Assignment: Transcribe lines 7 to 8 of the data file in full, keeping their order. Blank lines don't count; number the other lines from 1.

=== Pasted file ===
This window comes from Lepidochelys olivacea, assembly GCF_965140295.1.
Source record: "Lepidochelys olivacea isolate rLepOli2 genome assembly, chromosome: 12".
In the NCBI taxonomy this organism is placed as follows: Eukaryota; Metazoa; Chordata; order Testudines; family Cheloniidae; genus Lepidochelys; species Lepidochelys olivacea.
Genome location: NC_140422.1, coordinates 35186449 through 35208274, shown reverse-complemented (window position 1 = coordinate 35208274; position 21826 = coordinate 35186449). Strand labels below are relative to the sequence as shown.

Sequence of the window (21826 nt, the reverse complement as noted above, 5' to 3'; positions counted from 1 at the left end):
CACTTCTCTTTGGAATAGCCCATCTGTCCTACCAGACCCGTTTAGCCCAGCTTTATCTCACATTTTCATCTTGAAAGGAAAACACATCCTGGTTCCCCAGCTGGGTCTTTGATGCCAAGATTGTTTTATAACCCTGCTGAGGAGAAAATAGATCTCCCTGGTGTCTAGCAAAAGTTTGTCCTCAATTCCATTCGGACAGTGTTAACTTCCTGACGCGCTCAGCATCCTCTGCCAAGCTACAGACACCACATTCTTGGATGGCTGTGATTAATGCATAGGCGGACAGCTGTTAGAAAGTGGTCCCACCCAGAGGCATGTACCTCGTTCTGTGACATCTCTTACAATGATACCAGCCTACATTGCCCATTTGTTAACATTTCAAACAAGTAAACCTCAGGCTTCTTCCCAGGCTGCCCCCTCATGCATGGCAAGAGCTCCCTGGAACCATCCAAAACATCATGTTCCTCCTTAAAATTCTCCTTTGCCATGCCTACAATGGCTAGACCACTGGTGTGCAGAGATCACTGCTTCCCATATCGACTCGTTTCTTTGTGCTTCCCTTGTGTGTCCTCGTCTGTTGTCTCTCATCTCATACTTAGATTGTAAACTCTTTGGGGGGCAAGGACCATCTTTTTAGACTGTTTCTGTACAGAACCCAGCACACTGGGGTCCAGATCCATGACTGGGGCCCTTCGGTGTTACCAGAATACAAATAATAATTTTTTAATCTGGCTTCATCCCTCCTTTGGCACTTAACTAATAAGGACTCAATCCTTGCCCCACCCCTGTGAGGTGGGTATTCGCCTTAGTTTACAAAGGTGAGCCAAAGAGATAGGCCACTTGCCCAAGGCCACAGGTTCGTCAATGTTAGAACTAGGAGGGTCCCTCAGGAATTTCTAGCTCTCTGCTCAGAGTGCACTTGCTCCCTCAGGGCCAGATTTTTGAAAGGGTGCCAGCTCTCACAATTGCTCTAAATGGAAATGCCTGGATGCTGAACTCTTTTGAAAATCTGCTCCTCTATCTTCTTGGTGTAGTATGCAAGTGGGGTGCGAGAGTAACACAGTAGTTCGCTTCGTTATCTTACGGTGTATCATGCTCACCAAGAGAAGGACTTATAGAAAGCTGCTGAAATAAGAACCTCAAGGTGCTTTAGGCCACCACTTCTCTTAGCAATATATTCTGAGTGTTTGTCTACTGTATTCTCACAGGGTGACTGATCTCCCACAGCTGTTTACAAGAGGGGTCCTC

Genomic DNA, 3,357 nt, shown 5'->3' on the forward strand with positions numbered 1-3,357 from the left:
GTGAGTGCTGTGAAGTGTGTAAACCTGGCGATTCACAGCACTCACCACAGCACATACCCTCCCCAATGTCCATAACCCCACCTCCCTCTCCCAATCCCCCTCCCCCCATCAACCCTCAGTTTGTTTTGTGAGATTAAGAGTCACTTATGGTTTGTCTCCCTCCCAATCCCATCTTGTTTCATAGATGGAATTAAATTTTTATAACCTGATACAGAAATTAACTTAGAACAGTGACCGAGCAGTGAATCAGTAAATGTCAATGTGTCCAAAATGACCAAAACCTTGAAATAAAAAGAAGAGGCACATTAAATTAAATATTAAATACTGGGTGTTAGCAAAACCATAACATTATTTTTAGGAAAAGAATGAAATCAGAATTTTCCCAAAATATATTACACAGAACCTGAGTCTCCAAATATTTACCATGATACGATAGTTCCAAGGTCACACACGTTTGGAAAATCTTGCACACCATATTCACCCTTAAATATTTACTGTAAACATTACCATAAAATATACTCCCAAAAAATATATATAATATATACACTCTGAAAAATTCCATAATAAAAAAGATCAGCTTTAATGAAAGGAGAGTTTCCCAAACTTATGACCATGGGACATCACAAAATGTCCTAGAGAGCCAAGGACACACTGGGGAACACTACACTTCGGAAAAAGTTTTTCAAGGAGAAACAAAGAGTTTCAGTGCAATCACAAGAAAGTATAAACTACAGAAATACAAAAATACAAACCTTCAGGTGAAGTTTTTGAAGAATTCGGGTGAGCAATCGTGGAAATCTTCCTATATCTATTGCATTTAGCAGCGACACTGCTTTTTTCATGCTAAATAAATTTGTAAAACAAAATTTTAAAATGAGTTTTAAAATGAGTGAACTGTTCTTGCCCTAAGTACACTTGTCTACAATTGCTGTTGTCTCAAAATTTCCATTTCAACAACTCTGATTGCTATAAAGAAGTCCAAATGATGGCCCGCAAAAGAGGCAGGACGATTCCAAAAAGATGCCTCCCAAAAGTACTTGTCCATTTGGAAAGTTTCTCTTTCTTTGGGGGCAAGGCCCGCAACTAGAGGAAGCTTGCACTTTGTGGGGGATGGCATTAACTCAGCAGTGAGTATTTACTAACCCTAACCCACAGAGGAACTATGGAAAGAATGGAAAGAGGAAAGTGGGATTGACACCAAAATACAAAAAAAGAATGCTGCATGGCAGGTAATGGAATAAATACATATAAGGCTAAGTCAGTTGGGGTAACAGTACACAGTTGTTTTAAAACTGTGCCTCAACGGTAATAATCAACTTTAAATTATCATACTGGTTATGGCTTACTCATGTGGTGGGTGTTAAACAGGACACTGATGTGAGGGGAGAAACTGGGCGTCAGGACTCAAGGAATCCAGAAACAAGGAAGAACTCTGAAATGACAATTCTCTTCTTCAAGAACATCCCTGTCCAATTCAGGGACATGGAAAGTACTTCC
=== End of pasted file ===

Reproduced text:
Genomic DNA, 3,357 nt, shown 5'->3' on the forward strand with positions numbered 1-3,357 from the left:
GTGAGTGCTGTGAAGTGTGTAAACCTGGCGATTCACAGCACTCACCACAGCACATACCCTCCCCAATGTCCATAACCCCACCTCCCTCTCCCAATCCCCCTCCCCCCATCAACCCTCAGTTTGTTTTGTGAGATTAAGAGTCACTTATGGTTTGTCTCCCTCCCAATCCCATCTTGTTTCATAGATGGAATTAAATTTTTATAACCTGATACAGAAATTAACTTAGAACAGTGACCGAGCAGTGAATCAGTAAATGTCAATGTGTCCAAAATGACCAAAACCTTGAAATAAAAAGAAGAGGCACATTAAATTAAATATTAAATACTGGGTGTTAGCAAAACCATAACATTATTTTTAGGAAAAGAATGAAATCAGAATTTTCCCAAAATATATTACACAGAACCTGAGTCTCCAAATATTTACCATGATACGATAGTTCCAAGGTCACACACGTTTGGAAAATCTTGCACACCATATTCACCCTTAAATATTTACTGTAAACATTACCATAAAATATACTCCCAAAAAATATATATAATATATACACTCTGAAAAATTCCATAATAAAAAAGATCAGCTTTAATGAAAGGAGAGTTTCCCAAACTTATGACCATGGGACATCACAAAATGTCCTAGAGAGCCAAGGACACACTGGGGAACACTACACTTCGGAAAAAGTTTTTCAAGGAGAAACAAAGAGTTTCAGTGCAATCACAAGAAAGTATAAACTACAGAAATACAAAAATACAAACCTTCAGGTGAAGTTTTTGAAGAATTCGGGTGAGCAATCGTGGAAATCTTCCTATATCTATTGCATTTAGCAGCGACACTGCTTTTTTCATGCTAAATAAATTTGTAAAACAAAATTTTAAAATGAGTTTTAAAATGAGTGAACTGTTCTTGCCCTAAGTACACTTGTCTACAATTGCTGTTGTCTCAAAATTTCCATTTCAACAACTCTGATTGCTATAAAGAAGTCCAAATGATGGCCCGCAAAAGAGGCAGGACGATTCCAAAAAGATGCCTCCCAAAAGTACTTGTCCATTTGGAAAGTTTCTCTTTCTTTGGGGGCAAGGCCCGCAACTAGAGGAAGCTTGCACTTTGTGGGGGATGGCATTAACTCAGCAGTGAGTATTTACTAACCCTAACCCACAGAGGAACTATGGAAAGAATGGAAAGAGGAAAGTGGGATTGACACCAAAATACAAAAAAAGAATGCTGCATGGCAGGTAATGGAATAAATACATATAAGGCTAAGTCAGTTGGGGTAACAGTACACAGTTGTTTTAAAACTGTGCCTCAACGGTAATAATCAACTTTAAATTATCATACTGGTTATGGCTTACTCATGTGGTGGGTGTTAAACAGGACACTGATGTGAGGGGAGAAACTGGGCGTCAGGACTCAAGGAATCCAGAAACAAGGAAGAACTCTGAAATGACAATTCTCTTCTTCAAGAACATCCCTGTCCAATTCAGGGACATGGAAAGTACTTCC